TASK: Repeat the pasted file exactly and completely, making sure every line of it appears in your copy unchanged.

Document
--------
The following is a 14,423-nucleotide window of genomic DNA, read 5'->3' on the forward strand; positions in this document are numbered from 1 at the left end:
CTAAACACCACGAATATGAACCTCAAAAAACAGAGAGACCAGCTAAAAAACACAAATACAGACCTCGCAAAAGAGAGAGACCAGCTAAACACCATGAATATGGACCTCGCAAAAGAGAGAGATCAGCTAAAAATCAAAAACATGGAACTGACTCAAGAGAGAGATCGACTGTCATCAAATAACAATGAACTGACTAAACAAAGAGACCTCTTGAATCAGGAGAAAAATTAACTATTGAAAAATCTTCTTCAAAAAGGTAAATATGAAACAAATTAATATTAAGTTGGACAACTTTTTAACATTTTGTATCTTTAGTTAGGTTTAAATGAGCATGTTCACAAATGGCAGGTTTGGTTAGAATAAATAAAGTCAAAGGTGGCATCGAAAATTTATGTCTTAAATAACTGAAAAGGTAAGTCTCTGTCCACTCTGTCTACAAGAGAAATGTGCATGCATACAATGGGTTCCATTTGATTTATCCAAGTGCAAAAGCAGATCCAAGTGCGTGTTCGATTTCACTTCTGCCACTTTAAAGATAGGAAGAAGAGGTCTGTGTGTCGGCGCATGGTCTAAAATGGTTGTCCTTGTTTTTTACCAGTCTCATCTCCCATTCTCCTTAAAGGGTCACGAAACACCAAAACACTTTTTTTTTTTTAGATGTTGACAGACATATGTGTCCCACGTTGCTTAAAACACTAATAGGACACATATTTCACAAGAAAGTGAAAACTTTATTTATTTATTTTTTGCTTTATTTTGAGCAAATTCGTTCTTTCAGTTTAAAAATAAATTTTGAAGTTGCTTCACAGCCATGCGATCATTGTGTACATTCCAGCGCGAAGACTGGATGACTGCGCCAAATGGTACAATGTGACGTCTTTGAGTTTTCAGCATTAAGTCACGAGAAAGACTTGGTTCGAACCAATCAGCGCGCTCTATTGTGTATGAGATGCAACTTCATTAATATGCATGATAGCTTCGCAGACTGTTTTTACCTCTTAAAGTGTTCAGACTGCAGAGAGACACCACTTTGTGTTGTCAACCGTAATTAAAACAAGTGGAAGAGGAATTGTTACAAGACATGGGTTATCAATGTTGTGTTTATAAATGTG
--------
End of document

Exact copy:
The following is a 14,423-nucleotide window of genomic DNA, read 5'->3' on the forward strand; positions in this document are numbered from 1 at the left end:
CTAAACACCACGAATATGAACCTCAAAAAACAGAGAGACCAGCTAAAAAACACAAATACAGACCTCGCAAAAGAGAGAGACCAGCTAAACACCATGAATATGGACCTCGCAAAAGAGAGAGATCAGCTAAAAATCAAAAACATGGAACTGACTCAAGAGAGAGATCGACTGTCATCAAATAACAATGAACTGACTAAACAAAGAGACCTCTTGAATCAGGAGAAAAATTAACTATTGAAAAATCTTCTTCAAAAAGGTAAATATGAAACAAATTAATATTAAGTTGGACAACTTTTTAACATTTTGTATCTTTAGTTAGGTTTAAATGAGCATGTTCACAAATGGCAGGTTTGGTTAGAATAAATAAAGTCAAAGGTGGCATCGAAAATTTATGTCTTAAATAACTGAAAAGGTAAGTCTCTGTCCACTCTGTCTACAAGAGAAATGTGCATGCATACAATGGGTTCCATTTGATTTATCCAAGTGCAAAAGCAGATCCAAGTGCGTGTTCGATTTCACTTCTGCCACTTTAAAGATAGGAAGAAGAGGTCTGTGTGTCGGCGCATGGTCTAAAATGGTTGTCCTTGTTTTTTACCAGTCTCATCTCCCATTCTCCTTAAAGGGTCACGAAACACCAAAACACTTTTTTTTTTTTAGATGTTGACAGACATATGTGTCCCACGTTGCTTAAAACACTAATAGGACACATATTTCACAAGAAAGTGAAAACTTTATTTATTTATTTTTTGCTTTATTTTGAGCAAATTCGTTCTTTCAGTTTAAAAATAAATTTTGAAGTTGCTTCACAGCCATGCGATCATTGTGTACATTCCAGCGCGAAGACTGGATGACTGCGCCAAATGGTACAATGTGACGTCTTTGAGTTTTCAGCATTAAGTCACGAGAAAGACTTGGTTCGAACCAATCAGCGCGCTCTATTGTGTATGAGATGCAACTTCATTAATATGCATGATAGCTTCGCAGACTGTTTTTACCTCTTAAAGTGTTCAGACTGCAGAGAGACACCACTTTGTGTTGTCAACCGTAATTAAAACAAGTGGAAGAGGAATTGTTACAAGACATGGGTTATCAATGTTGTGTTTATAAATGTG